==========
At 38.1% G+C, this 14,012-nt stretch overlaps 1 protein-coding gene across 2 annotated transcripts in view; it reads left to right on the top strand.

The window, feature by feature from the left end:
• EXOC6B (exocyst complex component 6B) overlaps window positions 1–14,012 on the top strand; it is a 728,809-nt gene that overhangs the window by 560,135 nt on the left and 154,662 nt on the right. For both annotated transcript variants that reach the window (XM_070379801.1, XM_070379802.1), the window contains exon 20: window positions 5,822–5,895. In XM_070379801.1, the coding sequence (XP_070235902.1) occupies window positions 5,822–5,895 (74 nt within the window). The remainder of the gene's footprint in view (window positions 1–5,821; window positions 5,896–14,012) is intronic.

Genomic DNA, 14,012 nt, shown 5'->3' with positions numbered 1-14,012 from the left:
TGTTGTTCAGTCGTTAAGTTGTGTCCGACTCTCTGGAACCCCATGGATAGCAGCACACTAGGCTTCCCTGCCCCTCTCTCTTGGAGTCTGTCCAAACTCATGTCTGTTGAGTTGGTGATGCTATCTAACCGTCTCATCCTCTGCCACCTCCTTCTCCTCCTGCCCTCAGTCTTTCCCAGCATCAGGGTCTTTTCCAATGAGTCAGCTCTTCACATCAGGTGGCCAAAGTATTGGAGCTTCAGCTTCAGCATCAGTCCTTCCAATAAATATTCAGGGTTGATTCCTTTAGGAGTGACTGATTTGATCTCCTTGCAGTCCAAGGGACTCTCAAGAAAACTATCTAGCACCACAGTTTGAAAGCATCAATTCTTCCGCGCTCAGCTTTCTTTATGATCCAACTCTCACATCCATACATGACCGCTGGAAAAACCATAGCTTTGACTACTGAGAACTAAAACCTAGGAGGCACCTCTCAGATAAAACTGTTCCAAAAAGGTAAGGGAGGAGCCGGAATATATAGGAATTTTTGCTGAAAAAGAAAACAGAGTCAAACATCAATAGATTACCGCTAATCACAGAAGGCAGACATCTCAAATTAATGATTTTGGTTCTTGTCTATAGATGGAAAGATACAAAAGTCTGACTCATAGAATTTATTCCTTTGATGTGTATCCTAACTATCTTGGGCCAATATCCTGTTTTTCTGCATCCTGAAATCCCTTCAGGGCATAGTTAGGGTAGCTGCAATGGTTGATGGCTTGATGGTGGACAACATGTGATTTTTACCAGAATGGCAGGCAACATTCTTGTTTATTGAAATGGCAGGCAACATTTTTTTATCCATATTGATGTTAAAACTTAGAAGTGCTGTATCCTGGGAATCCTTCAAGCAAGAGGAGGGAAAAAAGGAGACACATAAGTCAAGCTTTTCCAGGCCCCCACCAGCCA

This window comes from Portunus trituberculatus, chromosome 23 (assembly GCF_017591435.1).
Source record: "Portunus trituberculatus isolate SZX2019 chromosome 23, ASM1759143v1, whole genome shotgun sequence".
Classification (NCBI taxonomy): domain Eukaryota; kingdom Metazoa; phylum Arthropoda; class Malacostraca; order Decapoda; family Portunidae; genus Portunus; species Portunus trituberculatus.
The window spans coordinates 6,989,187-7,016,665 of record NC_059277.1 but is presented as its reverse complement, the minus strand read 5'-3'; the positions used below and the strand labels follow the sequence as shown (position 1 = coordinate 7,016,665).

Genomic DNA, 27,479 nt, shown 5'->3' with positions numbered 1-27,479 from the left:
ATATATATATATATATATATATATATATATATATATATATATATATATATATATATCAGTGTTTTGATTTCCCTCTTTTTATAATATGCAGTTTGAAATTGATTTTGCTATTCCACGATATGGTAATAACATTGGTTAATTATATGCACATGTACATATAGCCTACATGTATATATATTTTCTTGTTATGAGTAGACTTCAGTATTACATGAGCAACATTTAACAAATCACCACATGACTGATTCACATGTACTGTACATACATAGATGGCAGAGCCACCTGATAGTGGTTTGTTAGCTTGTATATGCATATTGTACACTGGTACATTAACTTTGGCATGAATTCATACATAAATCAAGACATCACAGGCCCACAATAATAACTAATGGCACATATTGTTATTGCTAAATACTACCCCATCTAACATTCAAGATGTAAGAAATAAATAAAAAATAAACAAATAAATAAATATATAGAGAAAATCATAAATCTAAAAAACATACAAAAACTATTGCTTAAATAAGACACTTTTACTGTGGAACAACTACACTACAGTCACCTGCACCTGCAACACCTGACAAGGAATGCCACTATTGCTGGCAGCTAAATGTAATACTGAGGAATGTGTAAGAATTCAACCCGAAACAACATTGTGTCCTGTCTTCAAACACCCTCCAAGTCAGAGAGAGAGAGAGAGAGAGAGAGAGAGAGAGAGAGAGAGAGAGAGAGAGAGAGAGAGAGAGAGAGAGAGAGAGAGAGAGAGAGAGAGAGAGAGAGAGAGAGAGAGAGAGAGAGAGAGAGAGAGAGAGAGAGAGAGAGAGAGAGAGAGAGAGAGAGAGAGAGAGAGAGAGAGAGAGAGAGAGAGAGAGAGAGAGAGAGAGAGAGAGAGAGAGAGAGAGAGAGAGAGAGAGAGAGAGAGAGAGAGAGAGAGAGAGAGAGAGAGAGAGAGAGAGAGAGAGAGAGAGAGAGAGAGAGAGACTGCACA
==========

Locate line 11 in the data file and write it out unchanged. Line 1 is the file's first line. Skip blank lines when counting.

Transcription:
ATATATATATATATATATATATATATATATATATATATATATATATATATATATATCAGTGTTTTGATTTCCCTCTTTTTATAATATGCAGTTTGAAATTGATTTTGCTATTCCACGATATGGTAATAACATTGGTTAATTATATGCACATGTACATATAGCCTACATGTATATATATTTTCTTGTTATGAGTAGACTTCAGTATTACATGAGCAACATTTAACAAATCACCACATGACTGATTCACATGTACTGTACATACATAGATGGCAGAGCCACCTGATAGTGGTTTGTTAGCTTGTATATGCATATTGTACACTGGTACATTAACTTTGGCATGAATTCATACATAAATCAAGACATCACAGGCCCACAATAATAACTAATGGCACATATTGTTATTGCTAAATACTACCCCATCTAACATTCAAGATGTAAGAAATAAATAAAAAATAAACAAATAAATAAATATATAGAGAAAATCATAAATCTAAAAAACATACAAAAACTATTGCTTAAATAAGACACTTTTACTGTGGAACAACTACACTACAGTCACCTGCACCTGCAACACCTGACAAGGAATGCCACTATTGCTGGCAGCTAAATGTAATACTGAGGAATGTGTAAGAATTCAACCCGAAACAACATTGTGTCCTGTCTTCAAACACCCTCCAAGTCAGAGAGAGAGAGAGAGAGAGAGAGAGAGAGAGAGAGAGAGAGAGAGAGAGAGAGAGAGAGAGAGAGAGAGAGAGAGAGAGAGAGAGAGAGAGAGAGAGAGAGAGAGAGAGAGAGAGAGAGAGAGAGAGAGAGAGAGAGAGAGAGAGAGAGAGAGAGAGAGAGAGAGAGAGAGAGAGAGAGAGAGAGAGAGAGAGAGAGAGAGAGAGAGAGAGAGAGAGAGAGAGAGAGAGAGAGAGAGAGAGAGAGAGAGAGAGAGAGAGAGAGAGAGAGAGAGAGAGAGAGAGAGAGAGAGAGAGACTGCACA